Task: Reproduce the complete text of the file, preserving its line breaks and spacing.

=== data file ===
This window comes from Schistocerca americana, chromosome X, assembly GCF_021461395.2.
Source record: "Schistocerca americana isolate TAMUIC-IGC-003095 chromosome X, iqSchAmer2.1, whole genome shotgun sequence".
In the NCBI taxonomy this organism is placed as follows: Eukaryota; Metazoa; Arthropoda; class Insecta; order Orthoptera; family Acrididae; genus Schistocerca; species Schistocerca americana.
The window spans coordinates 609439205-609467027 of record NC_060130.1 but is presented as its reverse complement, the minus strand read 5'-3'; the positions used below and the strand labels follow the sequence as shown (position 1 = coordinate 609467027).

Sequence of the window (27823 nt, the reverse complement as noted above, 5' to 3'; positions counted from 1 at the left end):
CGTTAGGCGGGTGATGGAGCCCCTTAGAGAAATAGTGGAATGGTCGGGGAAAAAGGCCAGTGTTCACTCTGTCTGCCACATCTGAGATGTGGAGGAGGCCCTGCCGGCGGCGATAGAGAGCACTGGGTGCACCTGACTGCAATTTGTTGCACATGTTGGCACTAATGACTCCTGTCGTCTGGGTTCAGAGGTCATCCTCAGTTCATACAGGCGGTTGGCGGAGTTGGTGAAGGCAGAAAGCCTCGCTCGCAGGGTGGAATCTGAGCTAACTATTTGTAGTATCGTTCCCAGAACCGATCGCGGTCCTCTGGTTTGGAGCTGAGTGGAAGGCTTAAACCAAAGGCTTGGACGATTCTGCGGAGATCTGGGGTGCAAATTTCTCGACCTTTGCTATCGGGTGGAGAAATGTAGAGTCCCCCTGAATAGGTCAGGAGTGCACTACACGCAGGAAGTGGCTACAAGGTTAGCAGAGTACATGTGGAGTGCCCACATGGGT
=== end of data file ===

This window comes from Schistocerca americana, chromosome X, assembly GCF_021461395.2.
Source record: "Schistocerca americana isolate TAMUIC-IGC-003095 chromosome X, iqSchAmer2.1, whole genome shotgun sequence".
In the NCBI taxonomy this organism is placed as follows: Eukaryota; Metazoa; Arthropoda; class Insecta; order Orthoptera; family Acrididae; genus Schistocerca; species Schistocerca americana.
The window spans coordinates 609439205-609467027 of record NC_060130.1 but is presented as its reverse complement, the minus strand read 5'-3'; the positions used below and the strand labels follow the sequence as shown (position 1 = coordinate 609467027).

Sequence of the window (27823 nt, the reverse complement as noted above, 5' to 3'; positions counted from 1 at the left end):
CGTTAGGCGGGTGATGGAGCCCCTTAGAGAAATAGTGGAATGGTCGGGGAAAAAGGCCAGTGTTCACTCTGTCTGCCACATCTGAGATGTGGAGGAGGCCCTGCCGGCGGCGATAGAGAGCACTGGGTGCACCTGACTGCAATTTGTTGCACATGTTGGCACTAATGACTCCTGTCGTCTGGGTTCAGAGGTCATCCTCAGTTCATACAGGCGGTTGGCGGAGTTGGTGAAGGCAGAAAGCCTCGCTCGCAGGGTGGAATCTGAGCTAACTATTTGTAGTATCGTTCCCAGAACCGATCGCGGTCCTCTGGTTTGGAGCTGAGTGGAAGGCTTAAACCAAAGGCTTGGACGATTCTGCGGAGATCTGGGGTGCAAATTTCTCGACCTTTGCTATCGGGTGGAGAAATGTAGAGTCCCCCTGAATAGGTCAGGAGTGCACTACACGCAGGAAGTGGCTACAAGGTTAGCAGAGTACATGTGGAGTGCCCACATGGGT